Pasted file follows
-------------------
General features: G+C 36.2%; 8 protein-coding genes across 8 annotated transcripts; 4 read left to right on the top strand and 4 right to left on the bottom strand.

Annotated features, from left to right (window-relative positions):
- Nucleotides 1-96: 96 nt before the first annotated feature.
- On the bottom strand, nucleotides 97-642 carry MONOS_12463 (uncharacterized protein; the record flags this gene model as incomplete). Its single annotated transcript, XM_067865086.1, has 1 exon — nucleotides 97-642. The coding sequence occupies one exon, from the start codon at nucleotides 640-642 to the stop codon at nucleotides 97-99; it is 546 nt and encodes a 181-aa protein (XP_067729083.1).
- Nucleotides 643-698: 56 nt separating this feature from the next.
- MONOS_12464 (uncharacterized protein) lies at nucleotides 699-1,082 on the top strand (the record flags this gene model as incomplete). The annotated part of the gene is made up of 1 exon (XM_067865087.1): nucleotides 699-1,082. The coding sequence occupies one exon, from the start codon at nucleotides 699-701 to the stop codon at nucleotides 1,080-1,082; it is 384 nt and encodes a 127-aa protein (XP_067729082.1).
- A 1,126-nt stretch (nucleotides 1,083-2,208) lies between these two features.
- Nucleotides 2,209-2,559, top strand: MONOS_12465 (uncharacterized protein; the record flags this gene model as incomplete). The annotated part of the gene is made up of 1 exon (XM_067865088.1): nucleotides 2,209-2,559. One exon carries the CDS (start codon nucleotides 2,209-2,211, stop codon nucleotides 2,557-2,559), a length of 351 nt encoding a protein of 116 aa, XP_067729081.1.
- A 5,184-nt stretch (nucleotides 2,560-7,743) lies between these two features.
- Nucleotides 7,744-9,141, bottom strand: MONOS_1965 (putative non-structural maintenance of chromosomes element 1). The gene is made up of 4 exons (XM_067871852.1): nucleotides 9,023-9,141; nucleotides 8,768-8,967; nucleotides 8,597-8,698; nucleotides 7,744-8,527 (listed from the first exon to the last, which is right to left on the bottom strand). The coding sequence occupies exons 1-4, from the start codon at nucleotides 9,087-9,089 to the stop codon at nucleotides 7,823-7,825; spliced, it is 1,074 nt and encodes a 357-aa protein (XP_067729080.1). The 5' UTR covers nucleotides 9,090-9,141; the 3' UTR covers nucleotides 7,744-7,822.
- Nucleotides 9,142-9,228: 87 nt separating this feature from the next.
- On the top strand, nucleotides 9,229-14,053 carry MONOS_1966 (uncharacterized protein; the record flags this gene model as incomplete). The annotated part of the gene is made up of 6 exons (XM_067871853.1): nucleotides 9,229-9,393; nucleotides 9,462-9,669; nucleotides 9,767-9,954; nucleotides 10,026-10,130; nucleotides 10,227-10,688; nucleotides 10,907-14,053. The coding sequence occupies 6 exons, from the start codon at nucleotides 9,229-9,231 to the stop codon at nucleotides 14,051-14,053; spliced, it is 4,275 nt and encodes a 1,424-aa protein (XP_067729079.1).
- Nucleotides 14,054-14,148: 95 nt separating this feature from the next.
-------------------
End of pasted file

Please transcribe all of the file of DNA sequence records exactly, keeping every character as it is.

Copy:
General features: G+C 36.2%; 8 protein-coding genes across 8 annotated transcripts; 4 read left to right on the top strand and 4 right to left on the bottom strand.

Annotated features, from left to right (window-relative positions):
- Nucleotides 1-96: 96 nt before the first annotated feature.
- On the bottom strand, nucleotides 97-642 carry MONOS_12463 (uncharacterized protein; the record flags this gene model as incomplete). Its single annotated transcript, XM_067865086.1, has 1 exon — nucleotides 97-642. The coding sequence occupies one exon, from the start codon at nucleotides 640-642 to the stop codon at nucleotides 97-99; it is 546 nt and encodes a 181-aa protein (XP_067729083.1).
- Nucleotides 643-698: 56 nt separating this feature from the next.
- MONOS_12464 (uncharacterized protein) lies at nucleotides 699-1,082 on the top strand (the record flags this gene model as incomplete). The annotated part of the gene is made up of 1 exon (XM_067865087.1): nucleotides 699-1,082. The coding sequence occupies one exon, from the start codon at nucleotides 699-701 to the stop codon at nucleotides 1,080-1,082; it is 384 nt and encodes a 127-aa protein (XP_067729082.1).
- A 1,126-nt stretch (nucleotides 1,083-2,208) lies between these two features.
- Nucleotides 2,209-2,559, top strand: MONOS_12465 (uncharacterized protein; the record flags this gene model as incomplete). The annotated part of the gene is made up of 1 exon (XM_067865088.1): nucleotides 2,209-2,559. One exon carries the CDS (start codon nucleotides 2,209-2,211, stop codon nucleotides 2,557-2,559), a length of 351 nt encoding a protein of 116 aa, XP_067729081.1.
- A 5,184-nt stretch (nucleotides 2,560-7,743) lies between these two features.
- Nucleotides 7,744-9,141, bottom strand: MONOS_1965 (putative non-structural maintenance of chromosomes element 1). The gene is made up of 4 exons (XM_067871852.1): nucleotides 9,023-9,141; nucleotides 8,768-8,967; nucleotides 8,597-8,698; nucleotides 7,744-8,527 (listed from the first exon to the last, which is right to left on the bottom strand). The coding sequence occupies exons 1-4, from the start codon at nucleotides 9,087-9,089 to the stop codon at nucleotides 7,823-7,825; spliced, it is 1,074 nt and encodes a 357-aa protein (XP_067729080.1). The 5' UTR covers nucleotides 9,090-9,141; the 3' UTR covers nucleotides 7,744-7,822.
- Nucleotides 9,142-9,228: 87 nt separating this feature from the next.
- On the top strand, nucleotides 9,229-14,053 carry MONOS_1966 (uncharacterized protein; the record flags this gene model as incomplete). The annotated part of the gene is made up of 6 exons (XM_067871853.1): nucleotides 9,229-9,393; nucleotides 9,462-9,669; nucleotides 9,767-9,954; nucleotides 10,026-10,130; nucleotides 10,227-10,688; nucleotides 10,907-14,053. The coding sequence occupies 6 exons, from the start codon at nucleotides 9,229-9,231 to the stop codon at nucleotides 14,051-14,053; spliced, it is 4,275 nt and encodes a 1,424-aa protein (XP_067729079.1).
- Nucleotides 14,054-14,148: 95 nt separating this feature from the next.